My (most recent) nvc fail

So, Dave picked me up last night after a nonviolent communication (nvc) workshop and I was very excited about all that I had experienced. I bubbled away about it while groping in my backpack for my new phone. Ah – someone’s tried to call me, not sure about the number; I’ll call back just in case it’s one of my sisters.

The phone rang and a familiar voice answered… Well hello, finally. Do you know how many times I’ve rung you over the past three weeks! I’ve left five messages! And I ring all your mobiles and just get that bloody ding-dong.

R: Ah, hello Jane.

J: What about that nephew of mine, where is he? I ring and ring him and just get that noise and he doesn’t ring back. I get worried, you know. What if something happens to me? Would you even know if I got sick?

R: Ah… (I’m panicking and scrabbling for nvc ways to deal with this, but I want to escape, not connect.) That sounds… painful.

J: Yes. How do you think I feel?

R: Ouch.

An awkward silence. I’m trying to think of her needs and desperately avoiding apologising or making futile promises.

J: Yes. Well. So how are you?

We chat for a bit, she thaws out, it’s pleasant. Through the conversation, I weave a reminder that we have long commutes and are working long hours, hoping she will please get the hint that we just don’t have the time or the inclination for weekly four phone conversations. After 25 minutes she asked to speak to Dave, but he was still driving. The conversation ended and I assured her that I would remind Dave to give her a call, thus voiding a promise I made to Dave a few months ago to please stop reminding him to bloody call his bloody aunt.  I pushed the little red button and said I can’t figure out how to turn this phone off! I’m worried that I’ll bump it and text my boss or set an alarm for 2am or something! Then, So that was your aunty (stating the obvious, he would have heard every work she said).  She said she worried when we don’t call her back – I was about to say don’t worry about us, and she said she was worried about herself! Oh well I can’t blame her she’s probably feeling lonely and vulnerable and is needing some connection. (Lame attempt at nvc, I am just feeling relieved that the call is over).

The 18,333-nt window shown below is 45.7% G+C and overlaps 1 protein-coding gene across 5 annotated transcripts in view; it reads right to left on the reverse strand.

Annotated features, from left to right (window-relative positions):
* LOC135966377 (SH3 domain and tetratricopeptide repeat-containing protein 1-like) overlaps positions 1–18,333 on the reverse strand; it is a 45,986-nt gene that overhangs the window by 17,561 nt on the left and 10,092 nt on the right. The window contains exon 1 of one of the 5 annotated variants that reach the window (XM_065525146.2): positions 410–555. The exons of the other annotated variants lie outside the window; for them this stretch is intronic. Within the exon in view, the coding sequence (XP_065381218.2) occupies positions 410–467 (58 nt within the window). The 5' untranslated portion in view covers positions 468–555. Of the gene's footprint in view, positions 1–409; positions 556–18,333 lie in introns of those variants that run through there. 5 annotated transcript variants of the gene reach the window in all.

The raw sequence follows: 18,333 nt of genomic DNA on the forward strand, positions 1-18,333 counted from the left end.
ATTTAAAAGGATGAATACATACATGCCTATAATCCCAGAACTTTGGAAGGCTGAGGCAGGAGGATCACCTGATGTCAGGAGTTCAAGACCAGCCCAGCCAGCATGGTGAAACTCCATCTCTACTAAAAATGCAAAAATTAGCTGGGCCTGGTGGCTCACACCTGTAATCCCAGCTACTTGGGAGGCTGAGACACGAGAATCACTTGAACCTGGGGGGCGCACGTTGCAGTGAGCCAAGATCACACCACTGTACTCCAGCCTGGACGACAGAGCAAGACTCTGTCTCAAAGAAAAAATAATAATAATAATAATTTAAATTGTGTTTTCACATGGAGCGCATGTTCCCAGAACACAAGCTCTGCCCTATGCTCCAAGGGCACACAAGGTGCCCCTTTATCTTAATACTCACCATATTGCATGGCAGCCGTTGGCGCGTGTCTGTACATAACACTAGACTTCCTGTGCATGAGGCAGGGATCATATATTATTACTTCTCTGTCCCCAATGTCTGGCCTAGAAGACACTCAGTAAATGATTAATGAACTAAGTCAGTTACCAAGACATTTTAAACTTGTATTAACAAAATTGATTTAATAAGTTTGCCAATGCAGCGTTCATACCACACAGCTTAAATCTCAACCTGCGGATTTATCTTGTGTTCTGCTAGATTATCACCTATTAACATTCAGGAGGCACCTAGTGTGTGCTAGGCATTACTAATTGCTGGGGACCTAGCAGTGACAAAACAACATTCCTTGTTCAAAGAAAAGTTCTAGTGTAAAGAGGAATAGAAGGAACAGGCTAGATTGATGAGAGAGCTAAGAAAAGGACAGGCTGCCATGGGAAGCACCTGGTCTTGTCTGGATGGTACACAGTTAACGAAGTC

D: I wouldn’t mind ringing her if every time I pick up the phone I didn’t hear (voice change to the wicked witch from Oz with a broad Australian accent) ‘Well hello! Again. I’ve rung five times and left five messages. I haven’t heard from you in months!’

I laughed and he continued mimicking her for a bit and then we heard her voice:  I can hear every word you’re saying and it’s not very nice!

D: Shit – hang up!

R: Sorry Jane! (embarrassed laughter) and turns off phone.

To be honest, I’m at least a little glad that she heard what no one is ever game to say directly to her. But I’m mainly ashamed that I didn’t say it to her face and embarrassed because I don’t like to think of myself as someone who talks behind others’ backs — but there it is — I am that person. Clearly! And I’m thinking of the ‘top ten things I’d love to say to her face,’ but that’s just me trying to justify what happened to myself. And making a bigger enemy of her in my mind. Augh – she’s not even MY aunt!

I think this is one of those situations where I need to attend to my own needs before I can consider hers… I am needing… choice, freedom, spontaneity. I would love to be able to call Jane when I have something to share with her, or when I just feel the need to connect. That sounds so delicious! I’m feeling more relaxed now, just imagining that possibility.

And Jane’s needs… mmm, I’m guessing care, connection, closeness. All beautiful needs that I share with Jane.

I’m feeling better, not relating to either Jane or I as being a ‘monster.’ But I’m still not willing to participate in those l-o-n-g phone conversations. Nor am I willing to persuade, manipulate or otherwise force Dave or our daughters to do so. I can’t yet see any solution for this problem. I think I may have to put on my ‘big girl undies’ and talk to Jane and just try to connect and open up a space where we can work it out together.

Wish me courage and luck!

Published by Rowena McGregor

I am a librarian interested in transpersonal approaches to life.

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